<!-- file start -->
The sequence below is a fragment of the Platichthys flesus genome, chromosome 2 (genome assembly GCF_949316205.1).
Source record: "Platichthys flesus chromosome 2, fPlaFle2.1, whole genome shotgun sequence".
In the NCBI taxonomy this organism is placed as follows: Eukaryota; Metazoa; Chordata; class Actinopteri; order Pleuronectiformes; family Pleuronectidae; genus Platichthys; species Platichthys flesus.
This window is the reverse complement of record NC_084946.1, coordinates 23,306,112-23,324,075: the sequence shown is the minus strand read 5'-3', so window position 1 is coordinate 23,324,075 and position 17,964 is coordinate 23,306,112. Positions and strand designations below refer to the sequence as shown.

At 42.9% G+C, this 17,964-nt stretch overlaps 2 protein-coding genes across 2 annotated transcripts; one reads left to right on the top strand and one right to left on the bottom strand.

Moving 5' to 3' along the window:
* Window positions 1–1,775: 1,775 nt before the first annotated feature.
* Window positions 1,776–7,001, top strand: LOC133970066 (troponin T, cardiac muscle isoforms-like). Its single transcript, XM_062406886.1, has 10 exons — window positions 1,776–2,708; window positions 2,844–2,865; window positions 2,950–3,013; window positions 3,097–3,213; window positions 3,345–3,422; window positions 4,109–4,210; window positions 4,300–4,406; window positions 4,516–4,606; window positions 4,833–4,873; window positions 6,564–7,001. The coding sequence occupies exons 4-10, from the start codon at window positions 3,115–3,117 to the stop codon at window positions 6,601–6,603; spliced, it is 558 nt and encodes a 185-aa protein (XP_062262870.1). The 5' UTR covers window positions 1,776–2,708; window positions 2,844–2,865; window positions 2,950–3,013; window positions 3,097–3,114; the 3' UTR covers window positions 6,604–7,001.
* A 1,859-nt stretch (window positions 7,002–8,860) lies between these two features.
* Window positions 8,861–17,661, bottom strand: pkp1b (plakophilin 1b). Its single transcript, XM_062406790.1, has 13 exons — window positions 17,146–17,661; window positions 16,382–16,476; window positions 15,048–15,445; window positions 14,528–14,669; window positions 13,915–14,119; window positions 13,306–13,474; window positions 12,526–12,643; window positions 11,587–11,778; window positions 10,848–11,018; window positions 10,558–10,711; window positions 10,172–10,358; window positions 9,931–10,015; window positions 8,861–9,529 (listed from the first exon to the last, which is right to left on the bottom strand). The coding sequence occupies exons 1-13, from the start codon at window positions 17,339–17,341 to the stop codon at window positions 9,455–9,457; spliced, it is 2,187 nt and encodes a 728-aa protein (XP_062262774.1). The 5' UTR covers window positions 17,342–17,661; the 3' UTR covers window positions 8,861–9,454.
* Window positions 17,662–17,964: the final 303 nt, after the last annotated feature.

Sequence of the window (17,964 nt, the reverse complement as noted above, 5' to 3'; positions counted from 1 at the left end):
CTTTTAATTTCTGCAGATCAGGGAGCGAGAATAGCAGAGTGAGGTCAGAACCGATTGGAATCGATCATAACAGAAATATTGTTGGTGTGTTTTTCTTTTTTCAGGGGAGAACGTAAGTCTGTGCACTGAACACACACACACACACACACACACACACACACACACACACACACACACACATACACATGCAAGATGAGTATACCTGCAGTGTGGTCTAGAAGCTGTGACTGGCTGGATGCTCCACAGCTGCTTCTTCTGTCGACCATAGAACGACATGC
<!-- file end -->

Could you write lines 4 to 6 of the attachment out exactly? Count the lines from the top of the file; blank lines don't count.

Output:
This window is the reverse complement of record NC_084946.1, coordinates 23,306,112-23,324,075: the sequence shown is the minus strand read 5'-3', so window position 1 is coordinate 23,324,075 and position 17,964 is coordinate 23,306,112. Positions and strand designations below refer to the sequence as shown.

At 42.9% G+C, this 17,964-nt stretch overlaps 2 protein-coding genes across 2 annotated transcripts; one reads left to right on the top strand and one right to left on the bottom strand.

Moving 5' to 3' along the window: